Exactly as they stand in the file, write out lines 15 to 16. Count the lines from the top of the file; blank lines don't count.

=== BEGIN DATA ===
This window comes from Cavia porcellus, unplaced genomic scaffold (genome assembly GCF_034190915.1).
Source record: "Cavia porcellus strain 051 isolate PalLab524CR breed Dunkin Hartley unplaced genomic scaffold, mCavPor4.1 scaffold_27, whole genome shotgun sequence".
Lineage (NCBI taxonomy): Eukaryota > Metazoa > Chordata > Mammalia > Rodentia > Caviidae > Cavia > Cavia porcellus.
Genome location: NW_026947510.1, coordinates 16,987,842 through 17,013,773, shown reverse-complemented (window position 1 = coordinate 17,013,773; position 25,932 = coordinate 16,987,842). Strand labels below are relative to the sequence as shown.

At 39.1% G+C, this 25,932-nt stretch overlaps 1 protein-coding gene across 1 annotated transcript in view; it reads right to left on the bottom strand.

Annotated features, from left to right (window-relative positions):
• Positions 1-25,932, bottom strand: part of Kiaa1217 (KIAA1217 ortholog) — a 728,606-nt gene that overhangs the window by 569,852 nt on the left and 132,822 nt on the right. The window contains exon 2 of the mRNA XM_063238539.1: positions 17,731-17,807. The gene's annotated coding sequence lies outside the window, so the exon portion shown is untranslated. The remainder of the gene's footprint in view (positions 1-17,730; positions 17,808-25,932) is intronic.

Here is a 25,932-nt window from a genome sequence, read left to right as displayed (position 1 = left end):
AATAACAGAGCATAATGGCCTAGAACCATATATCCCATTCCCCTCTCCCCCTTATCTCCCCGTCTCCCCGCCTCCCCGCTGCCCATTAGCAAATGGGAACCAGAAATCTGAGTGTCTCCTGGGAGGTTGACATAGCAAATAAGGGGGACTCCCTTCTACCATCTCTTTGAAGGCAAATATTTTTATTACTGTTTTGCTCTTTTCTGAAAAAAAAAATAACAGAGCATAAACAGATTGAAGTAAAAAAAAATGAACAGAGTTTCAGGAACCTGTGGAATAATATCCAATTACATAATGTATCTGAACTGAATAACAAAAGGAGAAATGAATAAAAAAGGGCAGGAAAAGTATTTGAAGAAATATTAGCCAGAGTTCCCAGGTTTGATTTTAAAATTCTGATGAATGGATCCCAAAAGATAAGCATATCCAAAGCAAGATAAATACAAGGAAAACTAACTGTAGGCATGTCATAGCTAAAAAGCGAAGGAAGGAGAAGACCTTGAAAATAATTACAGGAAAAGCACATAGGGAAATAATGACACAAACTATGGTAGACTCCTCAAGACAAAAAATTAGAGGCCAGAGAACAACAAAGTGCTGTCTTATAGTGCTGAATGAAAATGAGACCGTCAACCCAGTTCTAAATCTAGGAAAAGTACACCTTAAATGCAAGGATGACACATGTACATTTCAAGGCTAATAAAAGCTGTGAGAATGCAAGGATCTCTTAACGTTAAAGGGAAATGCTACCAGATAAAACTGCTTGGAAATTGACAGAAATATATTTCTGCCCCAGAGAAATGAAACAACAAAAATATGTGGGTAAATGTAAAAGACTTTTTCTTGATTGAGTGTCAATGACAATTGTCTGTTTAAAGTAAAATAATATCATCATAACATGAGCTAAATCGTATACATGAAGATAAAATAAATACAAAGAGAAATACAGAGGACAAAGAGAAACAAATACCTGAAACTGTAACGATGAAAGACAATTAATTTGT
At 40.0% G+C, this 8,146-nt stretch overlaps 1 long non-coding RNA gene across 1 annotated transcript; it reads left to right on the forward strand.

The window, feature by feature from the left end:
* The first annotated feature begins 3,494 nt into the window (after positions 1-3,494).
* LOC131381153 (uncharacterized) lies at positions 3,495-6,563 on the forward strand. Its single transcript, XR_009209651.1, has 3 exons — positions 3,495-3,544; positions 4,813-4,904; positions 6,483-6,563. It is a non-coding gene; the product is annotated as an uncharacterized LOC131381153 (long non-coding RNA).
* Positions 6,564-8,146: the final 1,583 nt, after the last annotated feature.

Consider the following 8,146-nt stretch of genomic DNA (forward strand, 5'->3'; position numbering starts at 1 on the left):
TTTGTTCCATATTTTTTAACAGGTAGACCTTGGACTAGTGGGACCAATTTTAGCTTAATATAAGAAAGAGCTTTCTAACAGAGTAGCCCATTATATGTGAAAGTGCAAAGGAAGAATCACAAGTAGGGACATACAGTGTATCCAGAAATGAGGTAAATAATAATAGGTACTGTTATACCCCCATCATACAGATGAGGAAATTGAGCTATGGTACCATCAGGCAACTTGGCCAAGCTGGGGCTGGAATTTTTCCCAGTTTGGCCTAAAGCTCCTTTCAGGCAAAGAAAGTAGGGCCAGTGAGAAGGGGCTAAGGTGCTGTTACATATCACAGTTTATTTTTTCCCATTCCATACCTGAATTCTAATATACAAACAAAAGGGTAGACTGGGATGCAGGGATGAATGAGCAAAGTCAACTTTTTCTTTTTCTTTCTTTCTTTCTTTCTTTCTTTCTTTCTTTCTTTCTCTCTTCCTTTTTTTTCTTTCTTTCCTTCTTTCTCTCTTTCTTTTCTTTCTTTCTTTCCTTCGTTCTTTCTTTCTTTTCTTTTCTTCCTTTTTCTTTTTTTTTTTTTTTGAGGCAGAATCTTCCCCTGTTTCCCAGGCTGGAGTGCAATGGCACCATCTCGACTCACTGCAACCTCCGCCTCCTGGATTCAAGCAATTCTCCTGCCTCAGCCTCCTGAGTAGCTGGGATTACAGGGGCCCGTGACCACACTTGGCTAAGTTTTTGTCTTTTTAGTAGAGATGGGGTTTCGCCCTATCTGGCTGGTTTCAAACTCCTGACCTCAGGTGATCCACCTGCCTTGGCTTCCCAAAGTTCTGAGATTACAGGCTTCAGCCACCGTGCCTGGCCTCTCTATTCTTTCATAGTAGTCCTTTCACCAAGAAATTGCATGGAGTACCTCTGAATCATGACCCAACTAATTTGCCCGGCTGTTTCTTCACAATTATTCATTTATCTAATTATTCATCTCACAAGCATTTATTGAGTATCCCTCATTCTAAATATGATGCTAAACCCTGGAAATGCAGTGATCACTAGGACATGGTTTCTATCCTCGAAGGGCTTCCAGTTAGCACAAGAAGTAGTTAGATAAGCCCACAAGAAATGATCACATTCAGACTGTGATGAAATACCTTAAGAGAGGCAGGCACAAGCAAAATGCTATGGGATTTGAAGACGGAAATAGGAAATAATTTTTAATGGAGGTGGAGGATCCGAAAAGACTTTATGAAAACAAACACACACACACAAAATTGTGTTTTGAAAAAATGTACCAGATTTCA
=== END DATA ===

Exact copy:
Consider the following 8,146-nt stretch of genomic DNA (forward strand, 5'->3'; position numbering starts at 1 on the left):
TTTGTTCCATATTTTTTAACAGGTAGACCTTGGACTAGTGGGACCAATTTTAGCTTAATATAAGAAAGAGCTTTCTAACAGAGTAGCCCATTATATGTGAAAGTGCAAAGGAAGAATCACAAGTAGGGACATACAGTGTATCCAGAAATGAGGTAAATAATAATAGGTACTGTTATACCCCCATCATACAGATGAGGAAATTGAGCTATGGTACCATCAGGCAACTTGGCCAAGCTGGGGCTGGAATTTTTCCCAGTTTGGCCTAAAGCTCCTTTCAGGCAAAGAAAGTAGGGCCAGTGAGAAGGGGCTAAGGTGCTGTTACATATCACAGTTTATTTTTTCCCATTCCATACCTGAATTCTAATATACAAACAAAAGGGTAGACTGGGATGCAGGGATGAATGAGCAAAGTCAACTTTTTCTTTTTCTTTCTTTCTTTCTTTCTTTCTTTCTTTCTTTCTTTCTCTCTTCCTTTTTTTTCTTTCTTTCCTTCTTTCTCTCTTTCTTTTCTTTCTTTCTTTCCTTCGTTCTTTCTTTCTTTTCTTTTCTTCCTTTTTCTTTTTTTTTTTTTTTGAGGCAGAATCTTCCCCTGTTTCCCAGGCTGGAGTGCAATGGCACCATCTCGACTCACTGCAACCTCCGCCTCCTGGATTCAAGCAATTCTCCTGCCTCAGCCTCCTGAGTAGCTGGGATTACAGGGGCCCGTGACCACACTTGGCTAAGTTTTTGTCTTTTTAGTAGAGATGGGGTTTCGCCCTATCTGGCTGGTTTCAAACTCCTGACCTCAGGTGATCCACCTGCCTTGGCTTCCCAAAGTTCTGAGATTACAGGCTTCAGCCACCGTGCCTGGCCTCTCTATTCTTTCATAGTAGTCCTTTCACCAAGAAATTGCATGGAGTACCTCTGAATCATGACCCAACTAATTTGCCCGGCTGTTTCTTCACAATTATTCATTTATCTAATTATTCATCTCACAAGCATTTATTGAGTATCCCTCATTCTAAATATGATGCTAAACCCTGGAAATGCAGTGATCACTAGGACATGGTTTCTATCCTCGAAGGGCTTCCAGTTAGCACAAGAAGTAGTTAGATAAGCCCACAAGAAATGATCACATTCAGACTGTGATGAAATACCTTAAGAGAGGCAGGCACAAGCAAAATGCTATGGGATTTGAAGACGGAAATAGGAAATAATTTTTAATGGAGGTGGAGGATCCGAAAAGACTTTATGAAAACAAACACACACACACAAAATTGTGTTTTGAAAAAATGTACCAGATTTCA